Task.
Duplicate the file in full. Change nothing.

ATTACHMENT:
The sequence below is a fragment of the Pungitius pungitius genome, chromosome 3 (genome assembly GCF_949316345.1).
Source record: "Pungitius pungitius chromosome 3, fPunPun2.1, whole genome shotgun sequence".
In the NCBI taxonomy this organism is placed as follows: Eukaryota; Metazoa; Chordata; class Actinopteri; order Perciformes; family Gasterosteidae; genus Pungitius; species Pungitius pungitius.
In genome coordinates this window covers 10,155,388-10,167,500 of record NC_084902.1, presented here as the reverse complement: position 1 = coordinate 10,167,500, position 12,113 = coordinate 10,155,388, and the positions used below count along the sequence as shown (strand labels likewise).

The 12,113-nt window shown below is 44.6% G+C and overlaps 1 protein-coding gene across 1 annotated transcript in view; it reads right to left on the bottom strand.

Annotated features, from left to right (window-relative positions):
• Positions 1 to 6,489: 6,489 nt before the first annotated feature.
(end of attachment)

The sequence below is a fragment of the Pungitius pungitius genome, chromosome 3 (genome assembly GCF_949316345.1).
Source record: "Pungitius pungitius chromosome 3, fPunPun2.1, whole genome shotgun sequence".
In the NCBI taxonomy this organism is placed as follows: Eukaryota; Metazoa; Chordata; class Actinopteri; order Perciformes; family Gasterosteidae; genus Pungitius; species Pungitius pungitius.
In genome coordinates this window covers 10,155,388-10,167,500 of record NC_084902.1, presented here as the reverse complement: position 1 = coordinate 10,167,500, position 12,113 = coordinate 10,155,388, and the positions used below count along the sequence as shown (strand labels likewise).

The 12,113-nt window shown below is 44.6% G+C and overlaps 1 protein-coding gene across 1 annotated transcript in view; it reads right to left on the bottom strand.

Annotated features, from left to right (window-relative positions):
• Positions 1 to 6,489: 6,489 nt before the first annotated feature.